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Apparently the Icelandic title of Rift (Rökkur) more closely corresponds to ‘Twilight’, but that title, as the director Erlingur Thoroddsen drily points out, was already taken. Though not terribly exciting as a title, Rift is apt enough for this story of two gay men dealing with the fall-out of their break-up in a bleak landscape full of actual rifts. It is also indicative of the film’s main, er, fault: that it never quite marries scenes of supernatural menace with its post-relationship drama and tends to lurch from one to the other without sustaining the sinister intensity of its best moments.

Gunnar (Björn Stefánsson) has apparently moved on after breaking up with Einar (Sigouróur Pór Óskarsson), who has taken it less well and is holing up in a remote house, where Gunnar, concerned about his ex’s mental state, now feels obliged to join him. In a way nothing really happens – in another way, there’s too much going on: mysterious knockings at the door; a lonely, gay and possibly murderous farmer living nearby; the return of Einar’s imaginary childhood friend Leemoy; and Gunnar’s traumatic memories of abuse resurfacing.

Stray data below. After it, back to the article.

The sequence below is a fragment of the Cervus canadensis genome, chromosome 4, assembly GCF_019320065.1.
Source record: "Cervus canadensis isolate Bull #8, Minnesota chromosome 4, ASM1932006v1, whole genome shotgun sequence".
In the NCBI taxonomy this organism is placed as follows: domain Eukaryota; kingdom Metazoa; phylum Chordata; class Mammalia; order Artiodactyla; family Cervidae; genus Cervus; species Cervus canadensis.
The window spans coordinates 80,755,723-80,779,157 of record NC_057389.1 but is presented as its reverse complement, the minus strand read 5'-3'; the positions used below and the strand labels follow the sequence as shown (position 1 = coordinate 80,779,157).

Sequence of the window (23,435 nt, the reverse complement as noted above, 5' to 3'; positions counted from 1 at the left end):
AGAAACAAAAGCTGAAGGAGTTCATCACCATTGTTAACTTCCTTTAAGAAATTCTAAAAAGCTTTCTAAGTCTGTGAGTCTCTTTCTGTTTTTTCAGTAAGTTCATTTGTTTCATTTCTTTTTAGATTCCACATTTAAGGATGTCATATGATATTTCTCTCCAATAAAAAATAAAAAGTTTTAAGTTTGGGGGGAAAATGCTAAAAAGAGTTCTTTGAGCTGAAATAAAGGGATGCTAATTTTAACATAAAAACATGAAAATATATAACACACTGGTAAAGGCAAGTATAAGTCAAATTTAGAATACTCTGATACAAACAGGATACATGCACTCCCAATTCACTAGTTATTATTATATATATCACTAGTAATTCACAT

None of this builds into anything particularly coherent, though the scary bits are often very effective and there’s something to be said for the way it starts out as being about Einar’s difficulty in getting over the split, and then brings it round to being the story of Gunnar’s trauma. Indeed, by the end I wasn’t convinced that anybody in this apart from Gunnar and a female neighbour was living and real.

Finally the (too) many possibilities are not well enough orchestrated, and while the film’s ambition to go beyond the generic is admirable, what should have been unsettlingly ambiguous appears confused.


After this I followed the BFI’s Michael Blyth (not literally) from the Curzon Mayfair to the Prince Charles, where the audience was younger and more plentiful, for a showing of Marc Meyers’ My Friend Dahmer, exploring the teenage years of serial killer Jeffrey Dahmer. Turns out he was something of a misfit at school, perhaps due to his obsessive interest in dissolving dead cats in acid (‘I like bones’) but here we see him gaining a measure of popularity from ‘spazzing out’, meaning acting like he’s got cerebral palsy and pretending to have fits to the general hilarity of his classmates.